It’s a story of tenacity. Perseverance. Winning.
It’s a story of a street-wise Chicago teen who moves to a small repressed town where dancing and rock music are illegal. Against all odds, he… oh, sorry. Wrong story.
It’s a story about me and a @#$%! chocolate cake.
The truth is that I was doomed before I began, and it was all Matt’s fault. He happened to be piddling in the kitchen while I prepared my mise en place. I distinctly remember buttering and flouring the cake pans and telling him, “You know, I’m amazed that I haven’t had to make any of these Bon Appétit cover recipes twice.”
I actually said that. Out loud. To another human being.
I thought I had it in the bag. How many cakes have I baked in my life? After my inaugural turkey, surely this would be a no brainer, right? I mean, can I get an amen?!
Now, Matt’s a stoic guy. He doesn’t always have something to say. In fact, about half the time he replies to me with a “Humph.”
In MattSpeak, that translates to, “I have understood and acknowledged your statement; however, I have nothing further to contribute to this topic.”
On occasion, though, he comes up with a perfect little quip, chock full of simple wisdom. This was one of those occasions.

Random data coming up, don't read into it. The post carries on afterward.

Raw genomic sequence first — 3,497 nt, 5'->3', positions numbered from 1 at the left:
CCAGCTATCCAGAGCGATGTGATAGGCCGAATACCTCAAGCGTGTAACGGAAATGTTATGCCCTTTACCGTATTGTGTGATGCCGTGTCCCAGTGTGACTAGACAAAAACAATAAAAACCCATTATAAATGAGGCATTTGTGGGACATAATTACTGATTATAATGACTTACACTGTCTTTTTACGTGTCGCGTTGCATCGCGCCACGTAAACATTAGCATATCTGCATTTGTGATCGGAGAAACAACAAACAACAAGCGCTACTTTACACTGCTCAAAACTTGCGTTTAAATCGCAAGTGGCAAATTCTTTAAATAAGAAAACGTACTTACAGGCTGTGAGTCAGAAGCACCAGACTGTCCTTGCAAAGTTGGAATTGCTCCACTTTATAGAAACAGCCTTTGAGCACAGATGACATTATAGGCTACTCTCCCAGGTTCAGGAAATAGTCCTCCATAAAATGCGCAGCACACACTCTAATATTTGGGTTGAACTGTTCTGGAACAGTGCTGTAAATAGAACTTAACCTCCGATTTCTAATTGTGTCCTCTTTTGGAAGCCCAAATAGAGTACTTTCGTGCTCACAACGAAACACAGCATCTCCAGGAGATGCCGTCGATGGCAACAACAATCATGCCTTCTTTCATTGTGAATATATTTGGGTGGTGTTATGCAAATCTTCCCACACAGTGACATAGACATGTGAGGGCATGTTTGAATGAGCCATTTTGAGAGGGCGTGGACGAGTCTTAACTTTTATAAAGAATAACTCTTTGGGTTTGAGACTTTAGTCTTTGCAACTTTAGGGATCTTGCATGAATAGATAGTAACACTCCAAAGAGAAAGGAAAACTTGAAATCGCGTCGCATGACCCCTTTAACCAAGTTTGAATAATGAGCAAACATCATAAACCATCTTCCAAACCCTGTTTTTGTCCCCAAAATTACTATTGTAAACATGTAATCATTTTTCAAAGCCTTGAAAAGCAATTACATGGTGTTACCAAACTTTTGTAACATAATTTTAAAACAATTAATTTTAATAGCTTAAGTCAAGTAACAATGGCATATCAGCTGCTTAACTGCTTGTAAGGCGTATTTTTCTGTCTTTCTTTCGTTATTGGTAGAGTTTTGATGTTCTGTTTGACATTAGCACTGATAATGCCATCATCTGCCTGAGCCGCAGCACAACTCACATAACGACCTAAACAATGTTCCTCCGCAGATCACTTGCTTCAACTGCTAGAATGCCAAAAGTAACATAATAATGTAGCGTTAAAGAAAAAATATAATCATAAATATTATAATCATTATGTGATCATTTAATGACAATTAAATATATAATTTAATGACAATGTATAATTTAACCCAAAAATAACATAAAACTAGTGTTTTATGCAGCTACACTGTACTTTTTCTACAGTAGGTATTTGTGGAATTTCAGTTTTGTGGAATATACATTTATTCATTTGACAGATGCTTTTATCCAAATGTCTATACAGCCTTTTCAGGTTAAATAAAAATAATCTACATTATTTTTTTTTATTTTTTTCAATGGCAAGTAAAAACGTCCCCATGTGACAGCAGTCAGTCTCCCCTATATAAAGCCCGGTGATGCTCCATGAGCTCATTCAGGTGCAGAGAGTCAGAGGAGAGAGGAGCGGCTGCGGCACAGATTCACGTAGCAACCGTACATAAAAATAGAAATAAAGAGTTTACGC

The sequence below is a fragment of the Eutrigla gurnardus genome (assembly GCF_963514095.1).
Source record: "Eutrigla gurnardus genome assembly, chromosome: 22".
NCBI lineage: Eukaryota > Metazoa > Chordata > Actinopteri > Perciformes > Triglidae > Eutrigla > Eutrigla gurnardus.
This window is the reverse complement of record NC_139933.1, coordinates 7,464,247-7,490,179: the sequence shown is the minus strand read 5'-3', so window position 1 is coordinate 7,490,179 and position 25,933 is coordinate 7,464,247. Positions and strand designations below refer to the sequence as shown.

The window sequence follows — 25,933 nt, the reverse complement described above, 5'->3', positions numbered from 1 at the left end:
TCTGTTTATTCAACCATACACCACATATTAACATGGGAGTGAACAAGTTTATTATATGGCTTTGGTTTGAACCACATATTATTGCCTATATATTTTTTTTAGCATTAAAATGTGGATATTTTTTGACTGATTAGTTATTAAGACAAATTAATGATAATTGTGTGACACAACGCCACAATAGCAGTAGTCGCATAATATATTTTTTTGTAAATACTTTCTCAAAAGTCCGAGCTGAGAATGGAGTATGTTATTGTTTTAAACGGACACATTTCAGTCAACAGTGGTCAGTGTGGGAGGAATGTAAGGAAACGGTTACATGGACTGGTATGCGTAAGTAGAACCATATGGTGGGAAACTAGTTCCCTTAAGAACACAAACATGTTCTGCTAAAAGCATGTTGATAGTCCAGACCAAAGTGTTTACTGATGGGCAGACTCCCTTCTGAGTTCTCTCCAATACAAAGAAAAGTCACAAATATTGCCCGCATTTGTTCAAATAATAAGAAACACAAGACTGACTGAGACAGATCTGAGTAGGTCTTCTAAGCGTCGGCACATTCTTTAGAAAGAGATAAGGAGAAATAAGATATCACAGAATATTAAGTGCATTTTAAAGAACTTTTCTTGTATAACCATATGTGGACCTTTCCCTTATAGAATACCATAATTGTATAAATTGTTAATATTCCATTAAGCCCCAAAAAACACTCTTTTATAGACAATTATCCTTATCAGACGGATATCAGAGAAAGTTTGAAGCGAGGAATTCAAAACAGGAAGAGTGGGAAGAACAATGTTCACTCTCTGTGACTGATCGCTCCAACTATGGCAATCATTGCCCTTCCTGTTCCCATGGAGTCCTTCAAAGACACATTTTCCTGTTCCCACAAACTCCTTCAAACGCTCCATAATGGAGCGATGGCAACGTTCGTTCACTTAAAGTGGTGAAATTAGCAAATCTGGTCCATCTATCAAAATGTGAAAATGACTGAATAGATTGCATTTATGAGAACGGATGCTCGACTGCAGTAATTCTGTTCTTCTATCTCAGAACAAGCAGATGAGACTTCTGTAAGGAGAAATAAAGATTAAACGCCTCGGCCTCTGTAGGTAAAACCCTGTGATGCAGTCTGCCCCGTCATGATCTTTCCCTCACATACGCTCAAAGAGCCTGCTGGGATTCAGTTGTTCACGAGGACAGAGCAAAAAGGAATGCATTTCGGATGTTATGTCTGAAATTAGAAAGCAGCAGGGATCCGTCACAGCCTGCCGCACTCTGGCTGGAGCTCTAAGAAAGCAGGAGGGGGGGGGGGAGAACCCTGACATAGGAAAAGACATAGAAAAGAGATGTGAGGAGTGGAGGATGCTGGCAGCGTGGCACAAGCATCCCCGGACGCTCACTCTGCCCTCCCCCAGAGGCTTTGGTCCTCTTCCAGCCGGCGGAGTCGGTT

Let’s rewind a bit and get the full effect:
Laura [buttering and flouring a cake pan, quite satisfied with herself]: “You know, I’m amazed that I haven’t had to make any of these Bon Appétit cover recipes twice.”
Matt [piddling, aloof]: “Seems like you’d wanna wait until you’ve actually finished all twelve of them to make a statement like that.”
Do you have ANY idea what it’s like to live with someone who’s nearly always right?
Or, for if you’re the superstitious type: Can you BELIEVE he jinxed me like that? Gah.
And so it began. The batter came together easily enough, went into the pan easily enough, slid into the oven easily enough. So far, so good.
But when the cake layers were done, I thought it might be fun to drop one of them on the floor. You know, just to remind myself what startled and horrified feel like when experienced simultaneously.
The good news was that I dropped the pan right side up, where it landed completely flat on its bottom, like a brick. The poor cake, piping hot from the oven, scrambled like eggs inside the pan. After the requisite muttering under my breath, I told myself that it was nothing that an advanced cooling technique and some buttercream spackling couldn’t hide.
No problem. I got this.
Speaking of buttercream, it had its share of issues too — it separated while beating in the butter. It was looking a little iffy there for a minute, but I warmed and whisked it a little and managed to recover.
No problem. I got this.
Then came the glaze. Ohhhhh, the glaze. I made it twice, and failed twice, which is kind of amazing considering that it requires all of one step: melt stuff. The first time, I melted the stuff, and then waited for it to thicken, which the recipe said would take about 5 minutes. After 30 minutes, I tried chilling it, to no avail. It was the roughly the consistency of water.
After checking, I realized that the recipe states “1 ½ sticks,” but I read it to be 1 ½ cups, which is 3 sticks. Twice as much. No wonder.